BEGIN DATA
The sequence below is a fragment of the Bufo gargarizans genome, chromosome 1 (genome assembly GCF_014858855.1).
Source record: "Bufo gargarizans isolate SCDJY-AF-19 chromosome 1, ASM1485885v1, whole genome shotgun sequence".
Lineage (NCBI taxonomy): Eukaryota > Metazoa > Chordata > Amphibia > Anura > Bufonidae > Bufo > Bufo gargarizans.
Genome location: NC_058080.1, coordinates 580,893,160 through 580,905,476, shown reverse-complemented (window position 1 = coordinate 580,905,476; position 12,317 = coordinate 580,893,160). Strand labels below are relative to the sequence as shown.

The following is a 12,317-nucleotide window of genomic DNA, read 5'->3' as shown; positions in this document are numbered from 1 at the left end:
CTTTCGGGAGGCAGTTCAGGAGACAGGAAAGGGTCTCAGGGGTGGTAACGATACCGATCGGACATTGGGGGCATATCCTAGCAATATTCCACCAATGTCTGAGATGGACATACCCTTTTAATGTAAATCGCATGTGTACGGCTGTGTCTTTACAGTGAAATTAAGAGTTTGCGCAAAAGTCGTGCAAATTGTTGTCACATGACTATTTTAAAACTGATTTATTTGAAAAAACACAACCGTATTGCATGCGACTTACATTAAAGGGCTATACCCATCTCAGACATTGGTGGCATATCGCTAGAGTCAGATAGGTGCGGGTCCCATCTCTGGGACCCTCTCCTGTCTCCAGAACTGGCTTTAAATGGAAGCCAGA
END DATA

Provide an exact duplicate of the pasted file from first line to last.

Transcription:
The sequence below is a fragment of the Bufo gargarizans genome, chromosome 1 (genome assembly GCF_014858855.1).
Source record: "Bufo gargarizans isolate SCDJY-AF-19 chromosome 1, ASM1485885v1, whole genome shotgun sequence".
Lineage (NCBI taxonomy): Eukaryota > Metazoa > Chordata > Amphibia > Anura > Bufonidae > Bufo > Bufo gargarizans.
Genome location: NC_058080.1, coordinates 580,893,160 through 580,905,476, shown reverse-complemented (window position 1 = coordinate 580,905,476; position 12,317 = coordinate 580,893,160). Strand labels below are relative to the sequence as shown.

The following is a 12,317-nucleotide window of genomic DNA, read 5'->3' as shown; positions in this document are numbered from 1 at the left end:
CTTTCGGGAGGCAGTTCAGGAGACAGGAAAGGGTCTCAGGGGTGGTAACGATACCGATCGGACATTGGGGGCATATCCTAGCAATATTCCACCAATGTCTGAGATGGACATACCCTTTTAATGTAAATCGCATGTGTACGGCTGTGTCTTTACAGTGAAATTAAGAGTTTGCGCAAAAGTCGTGCAAATTGTTGTCACATGACTATTTTAAAACTGATTTATTTGAAAAAACACAACCGTATTGCATGCGACTTACATTAAAGGGCTATACCCATCTCAGACATTGGTGGCATATCGCTAGAGTCAGATAGGTGCGGGTCCCATCTCTGGGACCCTCTCCTGTCTCCAGAACTGGCTTTAAATGGAAGCCAGA